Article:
If there was less talk about talk and more talk, maybe we would be getting somewhere. But for the moment, wires are crossed, there is duplication of effort, and too much political grandstanding and rhetoric.
But no one seems to know for sure whether the Maoists genuinely want a negotiated solution, or they are just pretending. The government for its part, feels it is losing the war and unless it can wield a big stick the Maoists cannot be persuaded to talk. Deputy prime minister Ram Chandra Poudel who took part in the first abortive talks in November is not optimistic. He told us: "There has been .no progress on the possibility of talks." (see p. 2) What's more, Poudel doesn't even trust the mediators who are trying to get the Maoists to the table.
A five-member group (all men) representing 11 human rights groups has spent the past two months trying to lay the groundwork. A 15-point "concept paper" has been prepared.
The government has read the paper and the Maoists will get their copy when Padma Ratna Tuladhar, one of the five facilitators returns from a junket in Geneva. "The process is being publicised as needed because that will also contribute to peacemaking," says Sudip Pathak, of the Human Rights Organisation of Nepal. The Tuladhar initiative would first require both sides to put it in writing that they are committed to dialogue.
There are others. A loose alliance of professionals, politicians and human rights activists is trying to organise an all-party conference to find a way out of the bloodshed. The immediate goal is to stop army and armed police mobilisation, which they believe will trigger a civil war. This group has been doing quiet behind-the-scenes spadework since 8 April. It met senior Maoist leaders, and upon receiving their commitment to attend, met the prime minister who issued a statement saying the government was ready for direct talks with the Maoists. Members of the group say he also okayed the all-party meet, but the government has since backtracked, saying he had agreed to all parties except the Maoists. The group has also met the UML who think conferencing is a good idea. The group is now ready to announce a date. Secretary of the group, leftist journalist Shyam Shrestha says: "We can organise this conference if the government does not pull back. It will have to trust us."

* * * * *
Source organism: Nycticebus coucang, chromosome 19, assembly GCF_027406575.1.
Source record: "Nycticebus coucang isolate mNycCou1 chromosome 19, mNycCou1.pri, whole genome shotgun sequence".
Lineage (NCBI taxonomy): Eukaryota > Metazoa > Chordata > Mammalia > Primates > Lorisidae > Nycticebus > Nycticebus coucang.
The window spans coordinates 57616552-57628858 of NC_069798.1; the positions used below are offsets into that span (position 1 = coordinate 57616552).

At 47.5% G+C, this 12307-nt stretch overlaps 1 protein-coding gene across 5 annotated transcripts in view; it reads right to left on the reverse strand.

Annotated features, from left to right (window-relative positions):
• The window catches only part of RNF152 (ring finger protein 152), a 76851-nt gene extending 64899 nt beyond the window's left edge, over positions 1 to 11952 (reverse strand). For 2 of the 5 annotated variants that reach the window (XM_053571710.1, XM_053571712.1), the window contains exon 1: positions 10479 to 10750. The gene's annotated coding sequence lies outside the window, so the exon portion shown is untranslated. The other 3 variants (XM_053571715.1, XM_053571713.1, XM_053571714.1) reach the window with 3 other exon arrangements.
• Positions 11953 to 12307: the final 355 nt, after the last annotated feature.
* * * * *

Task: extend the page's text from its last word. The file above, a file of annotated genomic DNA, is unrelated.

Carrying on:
The only trouble with all this is that peace seems to have become politics. And one group is racing to outdo the other. "I'll believe in talks only when the state and the Maoists do it directly, and the interlocutors have no other political agenda," says a constitutional expert. The preparations for talks should also be done in secret to prevent grandstanding by people who have a declared position on the nature and type of polity after the talks take place, he says. The allusion seems to be towards Padma Ratna Tuladhar and Daman Nath Dhungana. But for those who genuinely seek peace, it seems some talk of talks is better than no talk of talks.